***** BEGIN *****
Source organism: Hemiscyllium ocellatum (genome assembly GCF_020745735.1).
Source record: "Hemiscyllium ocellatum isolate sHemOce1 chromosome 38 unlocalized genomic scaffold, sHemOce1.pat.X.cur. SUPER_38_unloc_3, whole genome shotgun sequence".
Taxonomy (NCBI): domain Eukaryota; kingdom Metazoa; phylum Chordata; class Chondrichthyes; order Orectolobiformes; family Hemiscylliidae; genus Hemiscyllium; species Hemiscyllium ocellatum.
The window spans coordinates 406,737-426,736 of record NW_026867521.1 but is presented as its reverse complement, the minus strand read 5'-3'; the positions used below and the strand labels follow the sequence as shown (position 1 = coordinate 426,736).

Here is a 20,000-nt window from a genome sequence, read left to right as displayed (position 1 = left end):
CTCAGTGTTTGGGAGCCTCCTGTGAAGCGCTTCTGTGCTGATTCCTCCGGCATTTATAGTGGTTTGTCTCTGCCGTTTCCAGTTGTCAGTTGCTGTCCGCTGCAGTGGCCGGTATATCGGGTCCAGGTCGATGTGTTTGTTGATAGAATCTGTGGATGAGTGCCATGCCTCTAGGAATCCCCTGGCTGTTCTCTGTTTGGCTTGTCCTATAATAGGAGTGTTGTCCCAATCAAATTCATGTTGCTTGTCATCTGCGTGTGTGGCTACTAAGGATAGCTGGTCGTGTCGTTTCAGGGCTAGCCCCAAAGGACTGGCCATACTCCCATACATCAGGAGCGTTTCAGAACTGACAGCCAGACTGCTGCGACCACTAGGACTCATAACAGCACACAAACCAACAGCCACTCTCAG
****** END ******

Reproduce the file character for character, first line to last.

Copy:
Source organism: Hemiscyllium ocellatum (genome assembly GCF_020745735.1).
Source record: "Hemiscyllium ocellatum isolate sHemOce1 chromosome 38 unlocalized genomic scaffold, sHemOce1.pat.X.cur. SUPER_38_unloc_3, whole genome shotgun sequence".
Taxonomy (NCBI): domain Eukaryota; kingdom Metazoa; phylum Chordata; class Chondrichthyes; order Orectolobiformes; family Hemiscylliidae; genus Hemiscyllium; species Hemiscyllium ocellatum.
The window spans coordinates 406,737-426,736 of record NW_026867521.1 but is presented as its reverse complement, the minus strand read 5'-3'; the positions used below and the strand labels follow the sequence as shown (position 1 = coordinate 426,736).

Here is a 20,000-nt window from a genome sequence, read left to right as displayed (position 1 = left end):
CTCAGTGTTTGGGAGCCTCCTGTGAAGCGCTTCTGTGCTGATTCCTCCGGCATTTATAGTGGTTTGTCTCTGCCGTTTCCAGTTGTCAGTTGCTGTCCGCTGCAGTGGCCGGTATATCGGGTCCAGGTCGATGTGTTTGTTGATAGAATCTGTGGATGAGTGCCATGCCTCTAGGAATCCCCTGGCTGTTCTCTGTTTGGCTTGTCCTATAATAGGAGTGTTGTCCCAATCAAATTCATGTTGCTTGTCATCTGCGTGTGTGGCTACTAAGGATAGCTGGTCGTGTCGTTTCAGGGCTAGCCCCAAAGGACTGGCCATACTCCCATACATCAGGAGCGTTTCAGAACTGACAGCCAGACTGCTGCGACCACTAGGACTCATAACAGCACACAAACCAACAGCCACTCTCAG